“But what about Cornelius and his household?” someone asks.  They spoke in tongues without an apostle laying his hands on them.  This is true, but this third group which spoke in tongues in the New Testament was a special group.  Cornelius spoke in tongues as a sign that the Gentiles were to receive the gospel along with the Jews. You see, until the events recorded in Acts 10 and 11 occurred, only the Jews had received the gospel.  But here God was making it clear that the Gentiles were also to hear the gospel.  To make this clear to the Christians (former Jews) who were present at the house of Cornelius,  God gave the Holy Spirit directly to these Gentiles.  By doing so, no one who saw it could deny that this was the work of God.  It was a special event for a special purpose.  It happened only one time. The Gospel is still being preached to the Gentiles, but no person is receiving the Holy Spirit as Cornelius did.  Therefore, no person is speaking in tongues as he did.

So we see the three groups in the New Testament who spoke in tongues.  Each did so for a specific and special purpose.  Those purposes do not exist today, and no one is speaking in tongues today.

Question #3: Was the gift of tongue speaking to cease, and if so, when?

The answer is “Yes.” This gift of the Holy Spirit was to end when the New Testament was completed.  This was clearly stated by Paul in 1 Corinthians 13:8-13.  The verses tell us: “Love never fails.  But whether there are prophecies, they will fail; whether there are tongues, they will cease; whether there is knowledge, it will vanish away.  For we know in part and we prophesy in part.   But when that which is perfect has come, then that which is in part will be done away.  When I was a child, I spoke as a child, I understood as a child, I thought as a child, but when I became a man, I put away childish things.  For now we see in a mirror, dimly, but then face to face.  Now I know in part, but then I shall know just as I also am known.  And now abide faith, hope, love these three; but the greatest of these is love.”  Paul refers to “that which is perfect.”  The word “perfect” means complete or whole.  At the time Paul wrote, the revelation from God was not in its final written form.  Now it is complete.  “That which is perfect” (the New Testament) has come and that which was “in part” (miraculous gifts) has been done away.  So we can see that Paul’s inspired prediction has come true.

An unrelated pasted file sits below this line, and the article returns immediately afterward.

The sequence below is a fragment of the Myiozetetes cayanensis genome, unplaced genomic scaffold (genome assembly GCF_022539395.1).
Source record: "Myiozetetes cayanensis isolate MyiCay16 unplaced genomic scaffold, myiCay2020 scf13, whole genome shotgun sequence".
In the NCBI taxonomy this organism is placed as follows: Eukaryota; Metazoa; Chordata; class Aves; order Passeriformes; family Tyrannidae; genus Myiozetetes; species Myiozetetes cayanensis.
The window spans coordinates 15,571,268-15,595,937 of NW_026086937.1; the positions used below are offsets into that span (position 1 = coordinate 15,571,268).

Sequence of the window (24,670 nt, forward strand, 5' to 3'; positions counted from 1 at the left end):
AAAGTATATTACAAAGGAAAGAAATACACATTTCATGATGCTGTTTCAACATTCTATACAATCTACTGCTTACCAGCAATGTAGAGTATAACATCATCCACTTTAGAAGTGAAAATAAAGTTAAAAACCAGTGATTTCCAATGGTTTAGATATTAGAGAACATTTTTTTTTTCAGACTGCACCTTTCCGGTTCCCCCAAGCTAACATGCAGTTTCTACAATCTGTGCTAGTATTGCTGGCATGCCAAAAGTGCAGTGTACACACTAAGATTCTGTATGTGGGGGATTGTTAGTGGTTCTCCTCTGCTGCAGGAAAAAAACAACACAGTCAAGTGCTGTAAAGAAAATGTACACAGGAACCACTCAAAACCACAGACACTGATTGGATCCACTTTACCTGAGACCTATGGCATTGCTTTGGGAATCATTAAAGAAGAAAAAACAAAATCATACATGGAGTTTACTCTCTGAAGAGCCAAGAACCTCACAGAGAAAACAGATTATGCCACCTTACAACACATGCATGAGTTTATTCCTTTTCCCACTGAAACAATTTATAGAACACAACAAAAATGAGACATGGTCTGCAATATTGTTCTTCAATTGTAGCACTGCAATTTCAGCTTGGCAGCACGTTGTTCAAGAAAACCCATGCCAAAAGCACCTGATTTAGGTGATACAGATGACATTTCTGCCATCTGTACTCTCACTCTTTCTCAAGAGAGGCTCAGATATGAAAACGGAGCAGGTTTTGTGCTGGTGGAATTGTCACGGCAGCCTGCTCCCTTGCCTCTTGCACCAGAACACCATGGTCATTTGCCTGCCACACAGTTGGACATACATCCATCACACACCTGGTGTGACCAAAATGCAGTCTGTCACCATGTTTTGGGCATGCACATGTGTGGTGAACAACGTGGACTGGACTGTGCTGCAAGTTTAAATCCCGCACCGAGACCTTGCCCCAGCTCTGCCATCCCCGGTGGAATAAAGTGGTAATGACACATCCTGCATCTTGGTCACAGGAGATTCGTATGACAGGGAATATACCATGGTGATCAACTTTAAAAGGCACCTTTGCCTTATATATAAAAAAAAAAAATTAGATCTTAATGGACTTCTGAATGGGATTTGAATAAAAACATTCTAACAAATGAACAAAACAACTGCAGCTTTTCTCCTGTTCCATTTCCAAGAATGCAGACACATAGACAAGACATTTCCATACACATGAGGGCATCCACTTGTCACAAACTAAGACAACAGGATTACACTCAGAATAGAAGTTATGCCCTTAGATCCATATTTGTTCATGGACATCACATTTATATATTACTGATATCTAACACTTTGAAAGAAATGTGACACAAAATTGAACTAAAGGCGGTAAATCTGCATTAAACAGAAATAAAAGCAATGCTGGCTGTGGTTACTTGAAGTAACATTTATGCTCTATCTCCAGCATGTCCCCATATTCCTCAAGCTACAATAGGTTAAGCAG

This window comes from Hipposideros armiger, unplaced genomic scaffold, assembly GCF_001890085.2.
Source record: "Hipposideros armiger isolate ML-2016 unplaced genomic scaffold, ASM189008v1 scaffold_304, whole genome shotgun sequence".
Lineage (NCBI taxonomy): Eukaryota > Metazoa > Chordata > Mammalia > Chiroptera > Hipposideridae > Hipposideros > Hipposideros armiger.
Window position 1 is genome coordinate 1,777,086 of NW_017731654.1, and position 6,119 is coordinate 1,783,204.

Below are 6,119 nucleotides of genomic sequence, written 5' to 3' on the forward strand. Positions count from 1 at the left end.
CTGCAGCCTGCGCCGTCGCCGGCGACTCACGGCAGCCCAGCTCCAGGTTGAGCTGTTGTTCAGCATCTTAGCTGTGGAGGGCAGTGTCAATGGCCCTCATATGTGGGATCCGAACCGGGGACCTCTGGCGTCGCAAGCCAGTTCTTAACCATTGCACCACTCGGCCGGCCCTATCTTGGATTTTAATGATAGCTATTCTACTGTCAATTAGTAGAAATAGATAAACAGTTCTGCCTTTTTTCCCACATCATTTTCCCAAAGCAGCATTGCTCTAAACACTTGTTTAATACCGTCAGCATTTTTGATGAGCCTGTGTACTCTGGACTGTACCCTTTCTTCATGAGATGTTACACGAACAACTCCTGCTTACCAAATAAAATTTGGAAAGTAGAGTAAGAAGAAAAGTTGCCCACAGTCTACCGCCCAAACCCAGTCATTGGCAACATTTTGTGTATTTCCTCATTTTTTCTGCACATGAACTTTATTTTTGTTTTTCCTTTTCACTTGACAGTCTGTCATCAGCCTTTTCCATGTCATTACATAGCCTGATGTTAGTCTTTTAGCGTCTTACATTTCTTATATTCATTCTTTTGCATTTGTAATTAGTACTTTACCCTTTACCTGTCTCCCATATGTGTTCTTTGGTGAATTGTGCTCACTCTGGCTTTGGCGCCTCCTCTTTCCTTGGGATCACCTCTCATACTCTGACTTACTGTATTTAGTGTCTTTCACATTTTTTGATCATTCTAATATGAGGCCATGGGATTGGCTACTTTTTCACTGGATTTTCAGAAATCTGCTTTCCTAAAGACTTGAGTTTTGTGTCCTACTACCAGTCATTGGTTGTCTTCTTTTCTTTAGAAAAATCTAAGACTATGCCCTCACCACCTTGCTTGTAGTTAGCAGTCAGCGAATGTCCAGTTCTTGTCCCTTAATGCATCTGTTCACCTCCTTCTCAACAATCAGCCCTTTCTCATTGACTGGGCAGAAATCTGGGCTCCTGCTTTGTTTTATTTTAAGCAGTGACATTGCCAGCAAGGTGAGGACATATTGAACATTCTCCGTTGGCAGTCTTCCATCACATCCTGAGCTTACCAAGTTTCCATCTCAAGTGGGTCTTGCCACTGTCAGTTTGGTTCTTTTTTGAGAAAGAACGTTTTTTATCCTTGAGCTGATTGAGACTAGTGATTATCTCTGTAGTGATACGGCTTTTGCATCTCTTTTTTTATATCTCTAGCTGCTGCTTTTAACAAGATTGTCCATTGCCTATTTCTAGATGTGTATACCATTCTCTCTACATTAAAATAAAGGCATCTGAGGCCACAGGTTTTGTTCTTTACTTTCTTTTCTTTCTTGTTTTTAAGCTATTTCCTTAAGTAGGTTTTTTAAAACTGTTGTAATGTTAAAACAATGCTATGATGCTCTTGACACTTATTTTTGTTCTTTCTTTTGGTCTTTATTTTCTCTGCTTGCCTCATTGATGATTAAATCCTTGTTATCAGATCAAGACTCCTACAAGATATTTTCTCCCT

Tongue speaking in the New Testament referred to speaking in foreign languages not known to the speaker.  There were three groups in the New Testament able to speak in tongues miraculously.  None of these groups is present today.  The miraculous gift of tongue speaking was limited in time to the period before the New Testament was completed.  That time has come and gone, and so has the ability to speak in tongues, along with all other miraculous gifts of the Holy Spirit.  We have the Word of God.  Let us follow it in all things and teach only the truth.